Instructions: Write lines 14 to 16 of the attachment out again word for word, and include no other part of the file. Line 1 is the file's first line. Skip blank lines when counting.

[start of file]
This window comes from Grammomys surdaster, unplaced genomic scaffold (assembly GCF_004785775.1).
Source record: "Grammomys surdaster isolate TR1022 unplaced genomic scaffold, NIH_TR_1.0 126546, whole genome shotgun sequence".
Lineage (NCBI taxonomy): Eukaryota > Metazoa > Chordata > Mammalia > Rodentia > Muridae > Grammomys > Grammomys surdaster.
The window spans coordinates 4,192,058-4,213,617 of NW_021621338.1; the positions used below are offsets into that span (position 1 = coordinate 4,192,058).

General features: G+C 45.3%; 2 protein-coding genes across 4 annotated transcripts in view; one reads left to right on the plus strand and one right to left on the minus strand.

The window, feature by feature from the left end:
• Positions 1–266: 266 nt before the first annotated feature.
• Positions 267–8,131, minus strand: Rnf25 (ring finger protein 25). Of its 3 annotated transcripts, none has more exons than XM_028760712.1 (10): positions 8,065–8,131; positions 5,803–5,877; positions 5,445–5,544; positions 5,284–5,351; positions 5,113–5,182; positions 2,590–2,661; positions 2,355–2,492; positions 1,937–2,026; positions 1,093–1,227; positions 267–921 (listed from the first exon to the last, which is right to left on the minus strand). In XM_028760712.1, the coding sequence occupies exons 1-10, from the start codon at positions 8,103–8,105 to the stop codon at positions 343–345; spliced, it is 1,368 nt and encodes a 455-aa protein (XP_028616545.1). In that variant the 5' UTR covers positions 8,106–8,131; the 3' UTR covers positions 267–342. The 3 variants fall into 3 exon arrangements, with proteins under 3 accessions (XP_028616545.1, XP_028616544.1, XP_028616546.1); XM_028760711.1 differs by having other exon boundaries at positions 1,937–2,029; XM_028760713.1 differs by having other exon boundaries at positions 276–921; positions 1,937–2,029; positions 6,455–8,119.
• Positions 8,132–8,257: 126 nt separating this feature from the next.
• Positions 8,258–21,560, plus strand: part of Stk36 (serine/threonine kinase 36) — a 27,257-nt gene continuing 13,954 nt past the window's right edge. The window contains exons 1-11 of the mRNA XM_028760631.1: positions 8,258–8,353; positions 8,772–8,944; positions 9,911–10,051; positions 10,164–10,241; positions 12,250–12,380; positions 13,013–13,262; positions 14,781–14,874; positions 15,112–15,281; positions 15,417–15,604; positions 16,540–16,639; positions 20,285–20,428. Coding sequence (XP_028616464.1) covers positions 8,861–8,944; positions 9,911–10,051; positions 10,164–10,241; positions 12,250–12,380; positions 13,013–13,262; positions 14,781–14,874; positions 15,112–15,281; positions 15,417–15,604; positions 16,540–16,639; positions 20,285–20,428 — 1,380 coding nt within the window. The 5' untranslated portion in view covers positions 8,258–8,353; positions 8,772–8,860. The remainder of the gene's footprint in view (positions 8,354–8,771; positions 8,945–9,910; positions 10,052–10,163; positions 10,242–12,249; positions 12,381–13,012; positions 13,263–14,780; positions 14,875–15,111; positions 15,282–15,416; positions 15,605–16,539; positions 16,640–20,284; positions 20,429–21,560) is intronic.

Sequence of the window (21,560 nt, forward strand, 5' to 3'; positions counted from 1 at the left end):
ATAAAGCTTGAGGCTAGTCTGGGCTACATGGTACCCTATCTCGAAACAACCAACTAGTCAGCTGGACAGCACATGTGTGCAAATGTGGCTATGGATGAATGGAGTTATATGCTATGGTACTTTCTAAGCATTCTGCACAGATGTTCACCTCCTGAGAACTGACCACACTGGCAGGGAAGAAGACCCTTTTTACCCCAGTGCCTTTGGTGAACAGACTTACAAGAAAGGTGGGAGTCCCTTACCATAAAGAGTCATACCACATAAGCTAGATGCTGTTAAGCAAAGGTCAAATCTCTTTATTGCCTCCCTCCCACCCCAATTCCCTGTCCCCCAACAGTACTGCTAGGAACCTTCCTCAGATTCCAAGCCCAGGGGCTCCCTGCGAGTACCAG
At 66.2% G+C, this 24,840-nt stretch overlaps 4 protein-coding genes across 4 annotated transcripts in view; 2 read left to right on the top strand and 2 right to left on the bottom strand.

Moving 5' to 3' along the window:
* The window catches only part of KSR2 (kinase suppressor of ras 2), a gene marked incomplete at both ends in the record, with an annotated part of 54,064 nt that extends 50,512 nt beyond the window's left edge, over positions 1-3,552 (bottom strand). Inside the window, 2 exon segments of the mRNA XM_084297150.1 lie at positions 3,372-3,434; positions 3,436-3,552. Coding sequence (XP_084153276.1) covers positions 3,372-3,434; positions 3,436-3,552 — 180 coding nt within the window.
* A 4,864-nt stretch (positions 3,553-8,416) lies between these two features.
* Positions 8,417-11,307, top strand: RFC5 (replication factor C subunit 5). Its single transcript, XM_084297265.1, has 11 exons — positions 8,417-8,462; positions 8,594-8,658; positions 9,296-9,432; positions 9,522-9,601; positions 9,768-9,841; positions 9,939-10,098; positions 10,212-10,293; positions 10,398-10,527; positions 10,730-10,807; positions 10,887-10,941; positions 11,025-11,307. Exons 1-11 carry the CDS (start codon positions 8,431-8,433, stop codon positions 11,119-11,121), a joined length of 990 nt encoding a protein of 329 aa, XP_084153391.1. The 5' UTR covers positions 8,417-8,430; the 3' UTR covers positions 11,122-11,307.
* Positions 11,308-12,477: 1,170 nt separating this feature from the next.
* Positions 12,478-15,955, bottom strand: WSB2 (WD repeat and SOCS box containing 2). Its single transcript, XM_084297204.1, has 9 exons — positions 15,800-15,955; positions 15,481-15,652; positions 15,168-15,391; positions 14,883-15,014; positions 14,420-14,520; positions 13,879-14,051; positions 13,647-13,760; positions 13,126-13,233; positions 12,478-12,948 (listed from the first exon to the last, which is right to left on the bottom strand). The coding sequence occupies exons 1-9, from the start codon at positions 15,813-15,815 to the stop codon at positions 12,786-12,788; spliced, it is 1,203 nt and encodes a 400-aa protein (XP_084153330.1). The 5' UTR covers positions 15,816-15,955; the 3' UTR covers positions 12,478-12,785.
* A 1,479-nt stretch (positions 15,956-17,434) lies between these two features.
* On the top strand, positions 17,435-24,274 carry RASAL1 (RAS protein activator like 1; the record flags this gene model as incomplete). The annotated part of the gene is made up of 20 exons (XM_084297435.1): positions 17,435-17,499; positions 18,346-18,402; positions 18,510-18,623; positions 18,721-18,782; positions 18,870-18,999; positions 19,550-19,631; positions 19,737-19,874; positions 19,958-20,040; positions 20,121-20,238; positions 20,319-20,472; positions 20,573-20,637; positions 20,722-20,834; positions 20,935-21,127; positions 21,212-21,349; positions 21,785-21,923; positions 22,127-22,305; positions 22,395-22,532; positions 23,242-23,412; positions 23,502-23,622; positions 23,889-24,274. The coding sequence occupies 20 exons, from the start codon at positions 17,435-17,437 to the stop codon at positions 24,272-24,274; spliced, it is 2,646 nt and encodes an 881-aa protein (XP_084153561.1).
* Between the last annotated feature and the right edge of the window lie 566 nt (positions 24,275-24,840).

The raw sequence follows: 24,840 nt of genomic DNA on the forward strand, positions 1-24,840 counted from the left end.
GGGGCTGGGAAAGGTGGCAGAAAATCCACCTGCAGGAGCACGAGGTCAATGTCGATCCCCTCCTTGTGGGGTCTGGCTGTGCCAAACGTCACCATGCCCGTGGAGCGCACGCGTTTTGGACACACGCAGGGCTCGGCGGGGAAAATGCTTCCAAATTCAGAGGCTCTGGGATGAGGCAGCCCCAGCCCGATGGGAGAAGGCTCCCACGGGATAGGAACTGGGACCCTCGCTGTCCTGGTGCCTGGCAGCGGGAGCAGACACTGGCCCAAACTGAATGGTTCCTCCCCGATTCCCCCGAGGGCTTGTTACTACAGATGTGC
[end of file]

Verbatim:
Moving 5' to 3' along the window:
* The window catches only part of KSR2 (kinase suppressor of ras 2), a gene marked incomplete at both ends in the record, with an annotated part of 54,064 nt that extends 50,512 nt beyond the window's left edge, over positions 1-3,552 (bottom strand). Inside the window, 2 exon segments of the mRNA XM_084297150.1 lie at positions 3,372-3,434; positions 3,436-3,552. Coding sequence (XP_084153276.1) covers positions 3,372-3,434; positions 3,436-3,552 — 180 coding nt within the window.
* A 4,864-nt stretch (positions 3,553-8,416) lies between these two features.